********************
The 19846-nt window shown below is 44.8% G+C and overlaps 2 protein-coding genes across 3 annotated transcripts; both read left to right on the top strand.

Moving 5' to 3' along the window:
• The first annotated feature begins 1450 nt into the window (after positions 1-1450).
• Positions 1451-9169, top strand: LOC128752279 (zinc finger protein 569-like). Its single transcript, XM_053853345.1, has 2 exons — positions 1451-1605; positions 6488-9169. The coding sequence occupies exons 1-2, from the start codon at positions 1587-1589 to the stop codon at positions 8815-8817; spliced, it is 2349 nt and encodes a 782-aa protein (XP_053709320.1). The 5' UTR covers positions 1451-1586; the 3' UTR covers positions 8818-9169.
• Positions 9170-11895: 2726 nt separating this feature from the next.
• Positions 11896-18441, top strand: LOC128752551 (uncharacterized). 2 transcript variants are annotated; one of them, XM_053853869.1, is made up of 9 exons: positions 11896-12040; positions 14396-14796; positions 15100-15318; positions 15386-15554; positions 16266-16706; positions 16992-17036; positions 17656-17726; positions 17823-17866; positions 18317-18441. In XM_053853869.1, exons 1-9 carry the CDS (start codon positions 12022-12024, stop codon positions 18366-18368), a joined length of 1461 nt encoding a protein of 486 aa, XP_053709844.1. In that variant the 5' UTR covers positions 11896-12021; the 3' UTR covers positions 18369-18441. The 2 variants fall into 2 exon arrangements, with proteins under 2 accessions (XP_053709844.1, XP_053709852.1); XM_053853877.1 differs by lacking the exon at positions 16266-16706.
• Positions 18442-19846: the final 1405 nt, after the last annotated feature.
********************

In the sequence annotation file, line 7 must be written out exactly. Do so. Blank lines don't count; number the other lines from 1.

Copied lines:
• Positions 18442-19846: the final 1405 nt, after the last annotated feature.